2-M Filipino children might miss vaccinations this year -- Unicef

By Analou De Vera

The United Nations Children's Fund (Unicef) expressed concern that at least two million Filipino children below two years old may miss out on vaccinations for this year because of the coronavirus disease pandemic.

ON HOLD – The government’s dengue vaccination program is abruptly suspended Friday, after the vaccine manufacturer admitted it could lead to complications if administered to children who have not been infected with dengue. (Filephoto/Ali Vicoy) (ALI VICOY / MANILA BULLETIN FILE PHOTO)

The Unicef said that childhood immunization in the Philippines has been "declining sharply in recent years from 87 percent in 2014 to 68 percent in 2019, exposing children to vaccine-preventable diseases such as measles and polio."

“A majority of communities in the country are under enhanced community quarantine, with routine immunization services disrupted or suspended, possibly affecting at least two million children below two years old who are most vulnerable to vaccine preventable diseases,” it said in a statement.

To note, the Philippines faced measles and polio outbreak last year.

“The recent measles outbreak in the Philippines in 2019 saw a staggering 130 percent increase in cases compared to the same period in 2018,” the agency said.

“Polio re-emerged in the country in 2019 with 17 confirmed cases and health experts fear an increase as the polio outbreak response had to be suspended due to COVID-19,” it added.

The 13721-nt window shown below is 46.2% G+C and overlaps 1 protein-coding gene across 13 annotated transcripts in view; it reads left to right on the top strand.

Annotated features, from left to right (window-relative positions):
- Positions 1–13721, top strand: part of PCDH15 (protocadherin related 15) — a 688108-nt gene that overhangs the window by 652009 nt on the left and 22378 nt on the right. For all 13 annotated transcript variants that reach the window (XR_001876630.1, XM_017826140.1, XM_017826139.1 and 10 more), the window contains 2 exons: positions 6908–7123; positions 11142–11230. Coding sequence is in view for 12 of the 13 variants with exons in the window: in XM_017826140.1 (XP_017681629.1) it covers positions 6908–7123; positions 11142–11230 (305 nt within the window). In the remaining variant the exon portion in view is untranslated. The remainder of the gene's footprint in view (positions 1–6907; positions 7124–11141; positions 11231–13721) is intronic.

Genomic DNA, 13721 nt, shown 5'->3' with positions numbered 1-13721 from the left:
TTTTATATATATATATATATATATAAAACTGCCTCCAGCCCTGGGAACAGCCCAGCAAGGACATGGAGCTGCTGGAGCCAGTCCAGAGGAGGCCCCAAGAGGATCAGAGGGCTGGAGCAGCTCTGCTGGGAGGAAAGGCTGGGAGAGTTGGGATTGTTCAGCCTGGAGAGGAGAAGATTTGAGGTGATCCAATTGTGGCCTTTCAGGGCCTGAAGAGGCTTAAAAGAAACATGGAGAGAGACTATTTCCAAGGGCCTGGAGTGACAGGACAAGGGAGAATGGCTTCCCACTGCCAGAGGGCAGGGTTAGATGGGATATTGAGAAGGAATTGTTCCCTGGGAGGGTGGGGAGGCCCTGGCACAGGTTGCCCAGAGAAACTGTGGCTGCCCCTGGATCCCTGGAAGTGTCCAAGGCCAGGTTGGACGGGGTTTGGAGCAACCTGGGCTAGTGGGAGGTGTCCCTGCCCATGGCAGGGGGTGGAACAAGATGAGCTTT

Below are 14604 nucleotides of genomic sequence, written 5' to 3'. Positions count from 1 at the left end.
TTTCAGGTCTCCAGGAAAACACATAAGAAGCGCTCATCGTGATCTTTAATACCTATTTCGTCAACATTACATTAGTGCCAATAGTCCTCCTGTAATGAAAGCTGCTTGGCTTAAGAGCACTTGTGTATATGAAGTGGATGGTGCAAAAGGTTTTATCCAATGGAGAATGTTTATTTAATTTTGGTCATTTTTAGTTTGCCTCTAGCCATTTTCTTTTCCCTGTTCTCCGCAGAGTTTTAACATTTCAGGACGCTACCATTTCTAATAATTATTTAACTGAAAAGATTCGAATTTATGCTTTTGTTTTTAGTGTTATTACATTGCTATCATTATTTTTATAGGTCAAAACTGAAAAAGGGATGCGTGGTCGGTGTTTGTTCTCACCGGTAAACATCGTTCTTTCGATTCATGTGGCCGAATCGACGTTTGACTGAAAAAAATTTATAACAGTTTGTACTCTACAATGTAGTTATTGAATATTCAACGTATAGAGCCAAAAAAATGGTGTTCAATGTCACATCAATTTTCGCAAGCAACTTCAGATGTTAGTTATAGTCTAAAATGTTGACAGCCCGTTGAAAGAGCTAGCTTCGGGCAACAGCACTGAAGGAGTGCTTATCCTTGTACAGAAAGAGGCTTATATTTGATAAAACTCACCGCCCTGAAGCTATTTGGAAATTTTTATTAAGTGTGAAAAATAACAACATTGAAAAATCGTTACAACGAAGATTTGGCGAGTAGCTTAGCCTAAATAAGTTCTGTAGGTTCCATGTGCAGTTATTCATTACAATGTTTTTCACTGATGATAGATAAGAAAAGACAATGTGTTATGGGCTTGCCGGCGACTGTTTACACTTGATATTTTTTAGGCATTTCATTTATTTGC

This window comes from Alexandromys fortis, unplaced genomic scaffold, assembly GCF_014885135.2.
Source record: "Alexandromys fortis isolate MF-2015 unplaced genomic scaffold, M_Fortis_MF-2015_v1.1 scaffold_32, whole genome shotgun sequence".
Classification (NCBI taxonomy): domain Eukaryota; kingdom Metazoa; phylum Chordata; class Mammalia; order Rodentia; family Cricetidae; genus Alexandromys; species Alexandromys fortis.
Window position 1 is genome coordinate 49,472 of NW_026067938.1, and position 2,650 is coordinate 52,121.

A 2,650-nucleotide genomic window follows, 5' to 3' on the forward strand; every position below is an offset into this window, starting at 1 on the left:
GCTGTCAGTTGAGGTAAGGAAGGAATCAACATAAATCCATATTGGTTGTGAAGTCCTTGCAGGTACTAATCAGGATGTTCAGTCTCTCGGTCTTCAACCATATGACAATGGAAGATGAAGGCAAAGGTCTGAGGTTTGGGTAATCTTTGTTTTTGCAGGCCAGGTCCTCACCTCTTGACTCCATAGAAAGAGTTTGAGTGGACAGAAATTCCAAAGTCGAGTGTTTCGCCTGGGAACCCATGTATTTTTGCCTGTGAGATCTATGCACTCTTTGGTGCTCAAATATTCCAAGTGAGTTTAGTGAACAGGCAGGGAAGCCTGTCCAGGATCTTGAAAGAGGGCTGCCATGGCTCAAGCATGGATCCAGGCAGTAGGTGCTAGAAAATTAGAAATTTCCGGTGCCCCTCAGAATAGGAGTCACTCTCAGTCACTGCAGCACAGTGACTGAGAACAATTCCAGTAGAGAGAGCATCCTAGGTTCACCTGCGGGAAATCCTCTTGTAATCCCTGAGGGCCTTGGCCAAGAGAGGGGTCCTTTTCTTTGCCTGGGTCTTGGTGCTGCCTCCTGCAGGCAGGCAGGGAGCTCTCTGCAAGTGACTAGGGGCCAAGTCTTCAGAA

Health interventions like immunization should not be neglected during the COVID-19 pandemic, said the Unicef.

“Predicting vaccines stock out, reaching remote areas and disadvantaged children as well as increasing budget and staff of local governments are needed to prevent a further decline in immunization rates,” the agency said.

“Catch-up immunization and intensified immunization activities are deeply needed once the COVID-19 pandemic is under control. These vaccination activities must focus on children who missed vaccine doses during this period of interruption and prioritize the poorest and most vulnerable children,” it added.

The UNICEF encouraged local government units to continue immunization activities “if feasible,” adding that the Department of Health (DOH) has already issued Interim Guidelines for the Immunization Services in the Context of the COVID-19 Outbreak on March 25 to help local authorities in decision-making.

“Vaccines protect children against harmful disease and death, saving up to three million lives every year, or more than five lives saved every minute of every day. Vaccines are scientifically proven to be safe and effective to prevent diseases,” said UNICEF Philippines Chief of Health and Nutrition Programme Dr. Wigdan Madani.

Recently, the World Health Organization (WHO) also urged countries to sustain the conduct of their immunization services during the COVID-19 pandemic.

“Over the past three decades, vaccines have made the Western Pacific region healthier and safer from diseases like polio, measles, rubella, and hepatitis B. But if vaccine rates go down, infectious disease comes,” said Dr. Takeshi Kasai, WHO Regional Director for the Western Pacific, in a press briefing last April 21.

“If we allow COVID-19 to disrupt immunization programs, our region will face a new crisis at a time when health systems are already strained,” he added.